What does coding in school actually look like?

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From the outside, it is easy to think that the push toward coding is going to create a generation of children who can manipulate code like an elite hacker in a Hollywood film.  Sadly, this is not quite the case.  Most children at Primary school level will only experience visual languages such as Scratch and Kodu.  The more able, gifted and talented may dip their toes into elements of Python, JavaScript or html, but it will be a light touch approach.

With coding, there is more than meets the eye.  It is easy to assume children can jump straight into creating their complex games and programs.  However, before they can, there are certain skills that pupils need to learn:

Algorithm design:  

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Children must know what an algorithm is and begin to create their own to achieve simple tasks.    Whether this is assembling blocks in Scratch, selecting logical code statements in Kodu or if they are feeling brave, writing their own instruction in Logo.

Debugging:

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Alongside this, children must be taught to debug their algorithms when the outcome is different from what was expected.  This is an excellent way for children to demonstrate a knowledge of what each part of their algorithm should achieve.  This is the computing equivalent of checking a piece of writing when complete and making changes to ensure it best achieves the brief set.

Repeats:

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Repeats are essential in ensuring algorithms as efficient as possible.  Repeats allow for sections of code that need to be used over and over again to be assimilated in to a much shorter and therefor efficient algorithm.  This is particularly useful in Scratch where you want something be always the case rather than happening a single time.

Understand the difference between inputs and outputs:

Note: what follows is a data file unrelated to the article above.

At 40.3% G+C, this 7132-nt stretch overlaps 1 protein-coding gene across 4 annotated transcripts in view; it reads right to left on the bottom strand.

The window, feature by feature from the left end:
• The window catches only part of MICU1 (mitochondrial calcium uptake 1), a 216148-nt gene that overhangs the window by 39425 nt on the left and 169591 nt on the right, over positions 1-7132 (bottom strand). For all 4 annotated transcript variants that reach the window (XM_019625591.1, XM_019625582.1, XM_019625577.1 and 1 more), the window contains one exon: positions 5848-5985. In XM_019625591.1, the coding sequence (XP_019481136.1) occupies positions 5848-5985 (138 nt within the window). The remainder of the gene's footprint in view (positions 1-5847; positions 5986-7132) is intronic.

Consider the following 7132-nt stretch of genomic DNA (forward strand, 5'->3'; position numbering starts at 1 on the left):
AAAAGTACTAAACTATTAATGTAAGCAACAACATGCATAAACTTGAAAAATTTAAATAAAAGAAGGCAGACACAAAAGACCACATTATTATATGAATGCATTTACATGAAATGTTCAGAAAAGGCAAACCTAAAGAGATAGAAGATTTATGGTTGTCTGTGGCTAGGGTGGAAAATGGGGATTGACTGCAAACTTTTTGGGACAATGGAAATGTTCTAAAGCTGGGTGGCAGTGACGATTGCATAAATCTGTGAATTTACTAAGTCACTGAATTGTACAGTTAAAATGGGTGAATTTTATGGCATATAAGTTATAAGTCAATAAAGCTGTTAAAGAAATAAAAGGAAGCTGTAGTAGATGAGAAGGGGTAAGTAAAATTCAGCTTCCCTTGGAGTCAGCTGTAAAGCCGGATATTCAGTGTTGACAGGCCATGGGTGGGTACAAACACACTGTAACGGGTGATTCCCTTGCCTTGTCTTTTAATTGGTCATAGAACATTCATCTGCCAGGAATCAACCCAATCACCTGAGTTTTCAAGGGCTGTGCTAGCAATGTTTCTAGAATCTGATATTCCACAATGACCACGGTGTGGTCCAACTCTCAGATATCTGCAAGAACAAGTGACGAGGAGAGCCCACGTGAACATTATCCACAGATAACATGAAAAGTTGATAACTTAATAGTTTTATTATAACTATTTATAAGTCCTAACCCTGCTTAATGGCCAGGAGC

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Children need to be aware of the differences between inputs (keyboards/sensors/mouse) and outputs (sounds/movements/led/motors).  They need to understand that an algorithm turns an input into an output.  Without an input to start the algorithm, running it cannot achieve the desired output.

Use Logical arguments:

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Logical arguments can be thought of as maths.  Computers make excellent calculators and they understand add (+), subtract (-), multiply (x) and divide (/).  They also understand the concept of equivalence (=) and inequality (< or>).  Using these within algorithms create incredibly useful possibilities.  For example when a score is greater than 1000 you win, or if lives reach zero then trigger game over.

Use Variables:

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Following on from logical arguments variable allow for sections of code to be changed without the need for human interaction.  Think of this as the idea of adding one to the score each time Pacman eats a dot.  Think also as time as a variable where any form of countdown is used.  There will be a section of code that changes the variable ‘time’ to reduce by one.  Once the children start to use variables, they can create more complicated games and programs.

Use selection:

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Selection is a useful tool in writing algorithms where you need to create different outputs based on the input that is given.  For example, we wanted to create an algorithm that changed the name of the shape said by the character depending on the number of sides we input.  Having a list of shape names allows us to select the correct item from the list.   If the number of sides a shape has is inputted as three, we could select the third item on our list, which we had prearranged to be a triangle.

Use subroutines:

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Subroutines allow for programs that are more complex.  A Subroutine is a separate algorithm that can be triggered from the main algorithm.  When we talk of programs and certainly in real life examples, programs are collections of algorithms that are triggered as needed by other sections of code.  Subroutines allow us to trigger two or more algorithms at once.

Decomposition:

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Once children are aware of the above concepts, they can start to reverse engineer other algorithms to understand how they work.  They can remix and improve the programs.

Coding is more than clicking blocks better and hoping for the best.  It has rules that form the basis of learning as arithmetic does in maths, or grammar does in English.  With a sound knowledge of these concepts, children are free to be creative and create the next generation of apps, programs and games.

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